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From praesciēns (foreknowing; foretelling, predicting), present participle of) Latin praesciō (to foreknow), from prae- (prefix meaning ‘before; in front’) (ultimately from Proto-Indo-European *preh₂- (before; in front)) + sciō (to know, understand; to have knowledge of) (ultimately from Proto-Indo-European *skey- (to dissect; to split)). The word is cognate with Middle French prescient (modern French prescient (prescient)), Italian presciente (prescient).[1]



prescient (comparative more prescient, superlative most prescient)

  1. Exhibiting or possessing prescience: having knowledge of, or seemingly able to correctly predict, events before they take place. [from early 17th c.]
    Synonyms: clairvoyant, foreknowing, foreseeing, (obsolete) prescious, (rare) prescientific, prevoyant
    Antonym: unforeseeing
    • 1733–1734, Stephen Duck, A Poem on the Marriage of His Serene Highness the Prince of Orange with Ann Princess-royal of Great Britain. [], London: Printed for Weaver Bickerton [], →OCLC, page 7:
      And if the præſcient Muſes guide my Lay, / Or, future Secrets, Phœbus can diſplay, / The Day ſhall ſhine diſtinguiſh'd from the reſt, / That Anna dignify'd, and Hymen bleſt; []
    • 1753, Virgil, “Virgil’s Æneid. The Seventh Book.”, in Christopher Pitt, transl., edited by [Joseph Warton], The Works of Virgil, in Latin and English. [], volume III, London: Printed for R[obert] Dodsley [], →OCLC, page 283, lines 103–104:
      Mean time the king, aſtoniſh'd at the ſign, / Haſtes to conſult his præſcient ſire divine.
    • [1812], William Grisenthwaite, Sleep, a Poem in Two Books, with Other Miscellaneous Poems, [], Lynn: Printed for the author, by W. G. Whittingham, and sold by R. Baldwin, [], →OCLC, book I, page 5, lines 77–79:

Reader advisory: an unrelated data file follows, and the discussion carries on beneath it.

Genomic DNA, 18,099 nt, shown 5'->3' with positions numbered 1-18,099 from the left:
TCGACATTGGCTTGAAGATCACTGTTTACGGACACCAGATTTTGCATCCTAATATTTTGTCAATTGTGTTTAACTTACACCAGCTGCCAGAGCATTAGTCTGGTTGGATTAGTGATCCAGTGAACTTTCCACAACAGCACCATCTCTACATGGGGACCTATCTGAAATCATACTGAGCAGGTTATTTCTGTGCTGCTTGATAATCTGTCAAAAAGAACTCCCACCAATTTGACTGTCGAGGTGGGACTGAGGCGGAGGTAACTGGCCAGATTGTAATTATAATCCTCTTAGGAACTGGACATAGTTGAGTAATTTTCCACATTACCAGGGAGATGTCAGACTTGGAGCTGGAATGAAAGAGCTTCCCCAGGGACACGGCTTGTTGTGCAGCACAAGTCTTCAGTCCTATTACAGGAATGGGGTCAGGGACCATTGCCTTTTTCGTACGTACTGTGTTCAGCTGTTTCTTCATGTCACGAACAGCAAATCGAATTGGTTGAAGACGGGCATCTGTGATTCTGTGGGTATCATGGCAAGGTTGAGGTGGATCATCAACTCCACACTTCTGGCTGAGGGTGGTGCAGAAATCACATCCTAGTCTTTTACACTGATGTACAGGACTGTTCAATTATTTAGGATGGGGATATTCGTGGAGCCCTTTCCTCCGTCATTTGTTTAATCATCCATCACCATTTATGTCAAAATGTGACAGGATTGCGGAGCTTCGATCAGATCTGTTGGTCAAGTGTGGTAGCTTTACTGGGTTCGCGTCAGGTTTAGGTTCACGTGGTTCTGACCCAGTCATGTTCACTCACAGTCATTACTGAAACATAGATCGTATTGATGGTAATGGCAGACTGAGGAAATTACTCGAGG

Benignant Heaven, præscient and kind, / Made man for toil, and left sweet Sleep behind, / To nerve the arm which labour had unstrung— []
    • 1832, Jedadiah Cleishbotham [pseudonym; Walter Scott], chapter XIII, in Tales of My Landlord, Fourth and Last Series. [], volume II (Count Robert of Paris), Edinburgh: [] [Ballantyne and Company] for Robert Cadell; London: Whittaker and Co., →OCLC, pages 310–311:
      It seems that human nature, when its original habits are cultivated and attended to, possesses something upon the same occasion of that prescient foreboding, which announces the approaching tempest to the inferior ranks of creation.
    • 1859 November 26 – 1860 August 25, [William] Wilkie Collins, “The Narrative of Walter Hartright, of Clement’s Inn, London”, in The Woman in White. [], New York, N.Y.: Harper & Brothers, Publishers, [], published 1860, →OCLC, part I, section IX, page 29, column 2:
      The kind sorrowful blue eyes looked at me for a moment with the prescient sadness of a coming and a long farewell.
    • 1960 August 24, Roy Emile Jack, “Business of the House—Urgency”, in Parliamentary Debates (Hansard): Fourth Session, Thirty-second Parliament: House of Representatives, volume 323, Wellington: R. E. Owen, government printer, →OCLC, page 1740:
      Members opposite seem to be prescient; they seem to know what I am going to say before I have said it.
    • 2018 January 28, Dafydd Pritchard, “Cardiff City 1 – 1 Manchester City”, in BBC Sport[1], archived from the original on 17 March 2018:
      [Neil] Warnock described City as the best team in Europe in the build-up to this match and joked that his players had been preparing for the game – and City's inevitable dominance – by training without a ball. It proved to be a prescient quip, as the home side had to toil for long periods, struggling to lay a glove on their stylish opponents.

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  1. ^ Compare “prescient, adj.”, in OED Online Paid subscription required, Oxford, Oxfordshire: Oxford University Press, March 2007.

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  • IPA(key): /pʁɛ.sjɑ̃/, /pʁe.sjɑ̃/
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prescient (feminine presciente, masculine plural prescients, feminine plural prescientes)

  1. prescient

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